Political Centralism

The Bourbon Dynasty ascends the throne at the beginning of the 18th Century, resulting in a re-organization of the relationships between Spain and American territories. The Crown redesigns the economical, political, military and religious dependence model with the purpose to strength the power of the metropolis over the colonies as well as end with de facto autonomy that had been developed under the Hapsburgs Dynasty and finds a great financial wealth that could keep them with a high power rank within a changing and warlike international context.

The centralized administration, rising tax revenue, the unwillingness to permit Latin-Americans to access to public representatives positions, the control over military and ecclesiastic positions, the reinforcement of monopolies, the second conquest by Spanish merchants and the control of the Town Councils were the most important measures and the reasons for so much discomfort around the Continent, from Louisiana to Tierra de Fuego, during the lasts years of the 18th Century.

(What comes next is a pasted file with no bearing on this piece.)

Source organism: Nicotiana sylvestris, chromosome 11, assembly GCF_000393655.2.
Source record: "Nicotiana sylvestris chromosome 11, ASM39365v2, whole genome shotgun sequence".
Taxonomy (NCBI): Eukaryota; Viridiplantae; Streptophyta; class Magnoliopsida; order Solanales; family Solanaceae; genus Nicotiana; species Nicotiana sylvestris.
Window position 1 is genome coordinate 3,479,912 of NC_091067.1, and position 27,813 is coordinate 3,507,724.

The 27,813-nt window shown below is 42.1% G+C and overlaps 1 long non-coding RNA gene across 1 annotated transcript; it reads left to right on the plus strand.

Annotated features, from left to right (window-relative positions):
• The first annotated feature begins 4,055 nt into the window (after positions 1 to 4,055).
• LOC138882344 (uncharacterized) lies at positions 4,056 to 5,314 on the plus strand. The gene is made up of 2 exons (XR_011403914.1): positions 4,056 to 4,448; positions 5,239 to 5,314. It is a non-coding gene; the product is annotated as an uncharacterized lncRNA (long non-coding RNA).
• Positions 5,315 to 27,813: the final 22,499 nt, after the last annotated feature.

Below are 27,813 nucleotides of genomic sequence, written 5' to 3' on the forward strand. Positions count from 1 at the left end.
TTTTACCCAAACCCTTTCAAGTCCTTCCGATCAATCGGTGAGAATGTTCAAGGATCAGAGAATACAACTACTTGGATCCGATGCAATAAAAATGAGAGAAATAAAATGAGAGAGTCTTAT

The reason for the reforms is to return to the American territories their main role as raw material and precious metals suppliers as well as the leaders in the market against the insufficient and little competitive peninsular manufactures. With these restructures, the King Charles III (Madrid, 1716-Madrid, 1788) bets for an economical, political and social unbalanced return that was established the first years of the conquest.

In 1783, Pedro Pablo Abarca de Bolea, Count of Aranda and Spanish ambassador in France, addressed a Decision to the King Charles III on behalf of the United States independence. The proposal was to establish three infants in Mexico, Peru and Tierra Firme. The King of Spain will become Emperor and would be pleased with the sovereignty of Cuba islands and Puerto Rico as well as with tax payment and trade control. But this project will never take place.